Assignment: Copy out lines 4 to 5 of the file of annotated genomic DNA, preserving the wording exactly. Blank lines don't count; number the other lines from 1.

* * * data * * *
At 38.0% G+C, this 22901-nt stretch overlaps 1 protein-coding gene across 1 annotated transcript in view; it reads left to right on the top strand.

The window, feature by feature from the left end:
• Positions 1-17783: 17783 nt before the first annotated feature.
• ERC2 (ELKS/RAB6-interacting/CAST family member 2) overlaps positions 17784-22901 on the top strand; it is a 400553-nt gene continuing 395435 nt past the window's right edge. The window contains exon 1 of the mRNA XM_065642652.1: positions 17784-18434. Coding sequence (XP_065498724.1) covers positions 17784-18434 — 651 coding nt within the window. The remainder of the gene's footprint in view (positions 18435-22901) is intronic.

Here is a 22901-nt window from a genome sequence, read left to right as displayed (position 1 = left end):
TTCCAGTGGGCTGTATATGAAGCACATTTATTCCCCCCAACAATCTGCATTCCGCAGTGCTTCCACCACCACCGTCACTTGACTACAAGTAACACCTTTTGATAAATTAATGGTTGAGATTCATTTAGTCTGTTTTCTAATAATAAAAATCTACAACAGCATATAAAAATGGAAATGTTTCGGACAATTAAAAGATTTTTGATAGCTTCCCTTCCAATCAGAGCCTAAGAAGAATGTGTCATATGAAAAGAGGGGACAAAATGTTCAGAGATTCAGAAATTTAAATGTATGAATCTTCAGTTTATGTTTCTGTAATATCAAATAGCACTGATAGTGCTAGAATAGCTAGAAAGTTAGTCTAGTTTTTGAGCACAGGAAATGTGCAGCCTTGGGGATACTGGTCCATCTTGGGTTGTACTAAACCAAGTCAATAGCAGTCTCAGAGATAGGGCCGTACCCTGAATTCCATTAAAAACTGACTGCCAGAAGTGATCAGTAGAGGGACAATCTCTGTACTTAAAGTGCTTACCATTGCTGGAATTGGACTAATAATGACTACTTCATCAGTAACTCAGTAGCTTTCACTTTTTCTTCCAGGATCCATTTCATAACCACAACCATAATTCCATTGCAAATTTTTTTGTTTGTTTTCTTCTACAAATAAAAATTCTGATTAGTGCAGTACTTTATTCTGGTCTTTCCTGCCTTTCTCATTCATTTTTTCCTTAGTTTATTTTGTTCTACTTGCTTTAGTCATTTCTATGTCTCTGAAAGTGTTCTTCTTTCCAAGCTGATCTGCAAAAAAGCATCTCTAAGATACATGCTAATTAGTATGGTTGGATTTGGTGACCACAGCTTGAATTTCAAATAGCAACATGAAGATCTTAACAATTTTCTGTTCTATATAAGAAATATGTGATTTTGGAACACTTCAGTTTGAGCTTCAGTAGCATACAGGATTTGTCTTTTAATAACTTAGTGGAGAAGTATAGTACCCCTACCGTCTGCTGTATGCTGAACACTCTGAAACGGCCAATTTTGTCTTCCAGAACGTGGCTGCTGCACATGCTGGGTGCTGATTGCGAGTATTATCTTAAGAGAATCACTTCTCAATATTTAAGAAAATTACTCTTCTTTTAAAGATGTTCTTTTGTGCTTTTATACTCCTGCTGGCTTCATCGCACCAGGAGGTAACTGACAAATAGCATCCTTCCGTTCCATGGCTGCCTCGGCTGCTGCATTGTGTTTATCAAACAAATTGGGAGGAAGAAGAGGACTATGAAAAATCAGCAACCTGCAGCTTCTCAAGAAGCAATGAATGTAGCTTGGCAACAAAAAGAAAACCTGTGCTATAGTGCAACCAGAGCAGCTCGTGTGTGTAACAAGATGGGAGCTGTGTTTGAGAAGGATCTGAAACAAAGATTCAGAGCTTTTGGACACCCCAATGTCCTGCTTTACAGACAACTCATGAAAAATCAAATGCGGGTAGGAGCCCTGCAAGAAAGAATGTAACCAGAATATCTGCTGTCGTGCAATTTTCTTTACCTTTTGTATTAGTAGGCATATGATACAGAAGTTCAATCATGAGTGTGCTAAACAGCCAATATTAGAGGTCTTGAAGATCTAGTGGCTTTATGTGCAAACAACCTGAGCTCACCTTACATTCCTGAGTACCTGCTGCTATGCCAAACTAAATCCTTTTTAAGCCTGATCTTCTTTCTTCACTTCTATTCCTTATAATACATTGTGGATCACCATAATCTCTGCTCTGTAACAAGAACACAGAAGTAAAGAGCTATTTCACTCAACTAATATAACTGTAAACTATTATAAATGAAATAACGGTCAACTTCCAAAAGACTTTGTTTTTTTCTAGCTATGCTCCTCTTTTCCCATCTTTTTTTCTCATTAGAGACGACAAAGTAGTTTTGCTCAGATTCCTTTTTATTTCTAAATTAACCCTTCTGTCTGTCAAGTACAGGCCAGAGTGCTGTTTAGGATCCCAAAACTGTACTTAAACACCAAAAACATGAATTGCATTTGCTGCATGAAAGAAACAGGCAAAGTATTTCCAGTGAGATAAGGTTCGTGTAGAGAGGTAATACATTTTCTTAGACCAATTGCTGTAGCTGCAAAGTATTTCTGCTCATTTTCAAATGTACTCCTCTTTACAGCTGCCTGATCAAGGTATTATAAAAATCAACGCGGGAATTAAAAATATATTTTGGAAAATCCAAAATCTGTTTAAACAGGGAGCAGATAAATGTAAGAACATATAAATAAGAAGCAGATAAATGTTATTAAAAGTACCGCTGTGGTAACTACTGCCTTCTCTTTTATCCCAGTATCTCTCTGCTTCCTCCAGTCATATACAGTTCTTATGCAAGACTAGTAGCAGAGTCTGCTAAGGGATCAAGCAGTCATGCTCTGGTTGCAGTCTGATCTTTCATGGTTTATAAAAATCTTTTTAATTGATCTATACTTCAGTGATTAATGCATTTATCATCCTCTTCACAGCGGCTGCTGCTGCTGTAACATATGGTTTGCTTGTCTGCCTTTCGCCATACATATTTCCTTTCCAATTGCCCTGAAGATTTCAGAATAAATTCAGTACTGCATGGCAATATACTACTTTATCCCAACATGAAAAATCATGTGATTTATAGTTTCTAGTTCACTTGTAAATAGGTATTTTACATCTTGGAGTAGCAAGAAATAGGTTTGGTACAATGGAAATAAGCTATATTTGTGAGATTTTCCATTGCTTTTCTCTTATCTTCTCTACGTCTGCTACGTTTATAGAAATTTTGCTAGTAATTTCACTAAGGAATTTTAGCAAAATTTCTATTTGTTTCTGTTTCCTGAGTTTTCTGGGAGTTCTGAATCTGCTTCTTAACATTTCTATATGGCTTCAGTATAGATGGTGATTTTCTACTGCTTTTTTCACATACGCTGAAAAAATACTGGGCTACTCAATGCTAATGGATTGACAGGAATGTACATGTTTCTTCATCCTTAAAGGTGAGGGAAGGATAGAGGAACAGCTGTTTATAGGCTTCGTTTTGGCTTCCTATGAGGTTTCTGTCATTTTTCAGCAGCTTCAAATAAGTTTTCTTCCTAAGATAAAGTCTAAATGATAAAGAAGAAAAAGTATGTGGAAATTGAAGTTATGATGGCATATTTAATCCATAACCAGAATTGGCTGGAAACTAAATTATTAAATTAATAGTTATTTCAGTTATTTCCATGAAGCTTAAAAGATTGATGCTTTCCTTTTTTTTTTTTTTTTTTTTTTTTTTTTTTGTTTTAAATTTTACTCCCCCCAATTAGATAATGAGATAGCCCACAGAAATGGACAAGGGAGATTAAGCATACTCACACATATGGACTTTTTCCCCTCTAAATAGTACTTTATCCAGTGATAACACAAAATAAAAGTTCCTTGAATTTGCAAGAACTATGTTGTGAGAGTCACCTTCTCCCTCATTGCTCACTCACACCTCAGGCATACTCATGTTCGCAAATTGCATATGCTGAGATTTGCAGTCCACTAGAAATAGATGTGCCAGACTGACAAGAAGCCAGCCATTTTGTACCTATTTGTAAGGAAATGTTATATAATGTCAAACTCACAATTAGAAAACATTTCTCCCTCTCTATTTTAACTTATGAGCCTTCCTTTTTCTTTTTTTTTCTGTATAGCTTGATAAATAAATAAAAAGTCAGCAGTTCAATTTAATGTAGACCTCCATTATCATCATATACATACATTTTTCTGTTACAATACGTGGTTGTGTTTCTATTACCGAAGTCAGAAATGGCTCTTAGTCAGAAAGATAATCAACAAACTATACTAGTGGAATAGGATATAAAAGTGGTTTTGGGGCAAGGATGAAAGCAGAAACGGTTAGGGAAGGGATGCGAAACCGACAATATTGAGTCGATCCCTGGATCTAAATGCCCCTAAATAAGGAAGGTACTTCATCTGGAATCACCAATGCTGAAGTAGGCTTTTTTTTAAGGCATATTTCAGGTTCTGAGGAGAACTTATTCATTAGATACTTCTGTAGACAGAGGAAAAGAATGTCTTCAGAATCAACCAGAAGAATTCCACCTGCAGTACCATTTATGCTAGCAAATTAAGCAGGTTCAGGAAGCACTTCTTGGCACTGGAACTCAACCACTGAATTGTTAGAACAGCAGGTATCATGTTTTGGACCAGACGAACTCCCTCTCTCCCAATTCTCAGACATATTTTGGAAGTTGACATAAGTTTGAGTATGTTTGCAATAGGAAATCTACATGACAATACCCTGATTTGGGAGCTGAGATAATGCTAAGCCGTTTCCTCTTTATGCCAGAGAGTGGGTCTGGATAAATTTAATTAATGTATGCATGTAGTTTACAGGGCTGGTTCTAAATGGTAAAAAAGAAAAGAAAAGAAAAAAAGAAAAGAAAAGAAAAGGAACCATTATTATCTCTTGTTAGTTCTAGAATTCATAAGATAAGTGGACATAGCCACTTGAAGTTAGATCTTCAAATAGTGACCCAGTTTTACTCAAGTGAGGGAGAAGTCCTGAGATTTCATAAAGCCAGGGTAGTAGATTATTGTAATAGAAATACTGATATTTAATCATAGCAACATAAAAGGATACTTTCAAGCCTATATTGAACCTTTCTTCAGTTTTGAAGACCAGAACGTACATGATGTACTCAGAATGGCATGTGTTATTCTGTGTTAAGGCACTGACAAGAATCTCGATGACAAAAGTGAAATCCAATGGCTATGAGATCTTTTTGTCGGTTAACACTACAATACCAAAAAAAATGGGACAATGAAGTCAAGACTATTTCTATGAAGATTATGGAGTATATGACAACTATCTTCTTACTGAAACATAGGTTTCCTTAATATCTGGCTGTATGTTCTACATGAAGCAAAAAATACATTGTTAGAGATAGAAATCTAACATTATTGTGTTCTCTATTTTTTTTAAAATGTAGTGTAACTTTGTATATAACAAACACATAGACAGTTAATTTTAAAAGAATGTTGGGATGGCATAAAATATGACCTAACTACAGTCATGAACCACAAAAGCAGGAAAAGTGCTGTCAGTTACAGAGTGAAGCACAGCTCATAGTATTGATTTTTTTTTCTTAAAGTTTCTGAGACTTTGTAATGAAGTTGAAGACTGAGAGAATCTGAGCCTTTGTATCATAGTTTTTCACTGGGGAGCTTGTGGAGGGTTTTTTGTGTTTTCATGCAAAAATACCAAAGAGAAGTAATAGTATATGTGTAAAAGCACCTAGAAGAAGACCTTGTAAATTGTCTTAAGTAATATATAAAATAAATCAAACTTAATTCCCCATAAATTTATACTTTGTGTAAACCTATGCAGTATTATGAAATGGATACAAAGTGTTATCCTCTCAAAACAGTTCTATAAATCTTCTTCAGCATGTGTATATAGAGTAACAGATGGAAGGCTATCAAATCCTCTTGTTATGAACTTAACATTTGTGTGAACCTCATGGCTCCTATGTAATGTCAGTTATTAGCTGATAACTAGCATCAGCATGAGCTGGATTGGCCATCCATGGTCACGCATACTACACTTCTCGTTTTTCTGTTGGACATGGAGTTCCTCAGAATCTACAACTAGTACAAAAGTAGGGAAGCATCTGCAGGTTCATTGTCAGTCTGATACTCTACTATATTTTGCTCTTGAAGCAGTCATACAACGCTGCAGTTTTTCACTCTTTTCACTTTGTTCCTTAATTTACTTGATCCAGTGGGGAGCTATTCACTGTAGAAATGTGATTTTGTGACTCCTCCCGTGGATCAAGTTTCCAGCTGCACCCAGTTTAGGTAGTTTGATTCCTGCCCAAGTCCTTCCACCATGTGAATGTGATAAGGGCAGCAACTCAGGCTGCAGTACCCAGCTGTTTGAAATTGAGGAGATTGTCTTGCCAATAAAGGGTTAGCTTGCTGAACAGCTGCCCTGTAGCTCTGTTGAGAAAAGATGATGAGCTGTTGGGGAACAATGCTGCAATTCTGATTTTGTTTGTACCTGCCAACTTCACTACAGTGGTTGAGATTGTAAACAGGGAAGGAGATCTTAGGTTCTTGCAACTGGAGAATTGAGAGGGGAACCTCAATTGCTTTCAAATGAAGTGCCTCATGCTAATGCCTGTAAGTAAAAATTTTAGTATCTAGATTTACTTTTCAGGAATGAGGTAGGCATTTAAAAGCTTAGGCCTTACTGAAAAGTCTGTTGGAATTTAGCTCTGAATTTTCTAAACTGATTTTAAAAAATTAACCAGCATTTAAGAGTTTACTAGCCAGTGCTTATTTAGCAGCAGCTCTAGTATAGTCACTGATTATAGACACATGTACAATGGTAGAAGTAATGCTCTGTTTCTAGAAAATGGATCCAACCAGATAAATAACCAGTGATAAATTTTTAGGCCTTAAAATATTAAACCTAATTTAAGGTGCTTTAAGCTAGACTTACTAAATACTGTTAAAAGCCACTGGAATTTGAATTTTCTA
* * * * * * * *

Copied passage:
• ERC2 (ELKS/RAB6-interacting/CAST family member 2) overlaps positions 17784-22901 on the top strand; it is a 400553-nt gene continuing 395435 nt past the window's right edge. The window contains exon 1 of the mRNA XM_065642652.1: positions 17784-18434. Coding sequence (XP_065498724.1) covers positions 17784-18434 — 651 coding nt within the window. The remainder of the gene's footprint in view (positions 18435-22901) is intronic.

Here is a 22901-nt window from a genome sequence, read left to right as displayed (position 1 = left end):